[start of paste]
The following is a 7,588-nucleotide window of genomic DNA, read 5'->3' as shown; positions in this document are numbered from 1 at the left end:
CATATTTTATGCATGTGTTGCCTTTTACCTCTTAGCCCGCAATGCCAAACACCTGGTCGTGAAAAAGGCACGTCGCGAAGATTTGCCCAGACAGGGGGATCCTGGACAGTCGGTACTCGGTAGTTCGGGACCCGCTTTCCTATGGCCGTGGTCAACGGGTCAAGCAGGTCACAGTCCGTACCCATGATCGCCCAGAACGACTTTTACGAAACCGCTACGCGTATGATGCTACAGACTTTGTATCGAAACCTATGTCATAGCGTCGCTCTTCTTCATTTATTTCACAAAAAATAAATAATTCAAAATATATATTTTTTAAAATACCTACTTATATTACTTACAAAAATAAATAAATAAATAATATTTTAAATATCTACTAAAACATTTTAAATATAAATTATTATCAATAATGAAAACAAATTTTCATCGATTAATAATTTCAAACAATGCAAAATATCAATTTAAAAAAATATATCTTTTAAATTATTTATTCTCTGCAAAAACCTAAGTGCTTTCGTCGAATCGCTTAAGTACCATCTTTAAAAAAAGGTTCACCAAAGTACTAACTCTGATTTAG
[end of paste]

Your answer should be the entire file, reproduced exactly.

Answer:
The following is a 7,588-nucleotide window of genomic DNA, read 5'->3' as shown; positions in this document are numbered from 1 at the left end:
CATATTTTATGCATGTGTTGCCTTTTACCTCTTAGCCCGCAATGCCAAACACCTGGTCGTGAAAAAGGCACGTCGCGAAGATTTGCCCAGACAGGGGGATCCTGGACAGTCGGTACTCGGTAGTTCGGGACCCGCTTTCCTATGGCCGTGGTCAACGGGTCAAGCAGGTCACAGTCCGTACCCATGATCGCCCAGAACGACTTTTACGAAACCGCTACGCGTATGATGCTACAGACTTTGTATCGAAACCTATGTCATAGCGTCGCTCTTCTTCATTTATTTCACAAAAAATAAATAATTCAAAATATATATTTTTTAAAATACCTACTTATATTACTTACAAAAATAAATAAATAAATAATATTTTAAATATCTACTAAAACATTTTAAATATAAATTATTATCAATAATGAAAACAAATTTTCATCGATTAATAATTTCAAACAATGCAAAATATCAATTTAAAAAAATATATCTTTTAAATTATTTATTCTCTGCAAAAACCTAAGTGCTTTCGTCGAATCGCTTAAGTACCATCTTTAAAAAAAGGTTCACCAAAGTACTAACTCTGATTTAG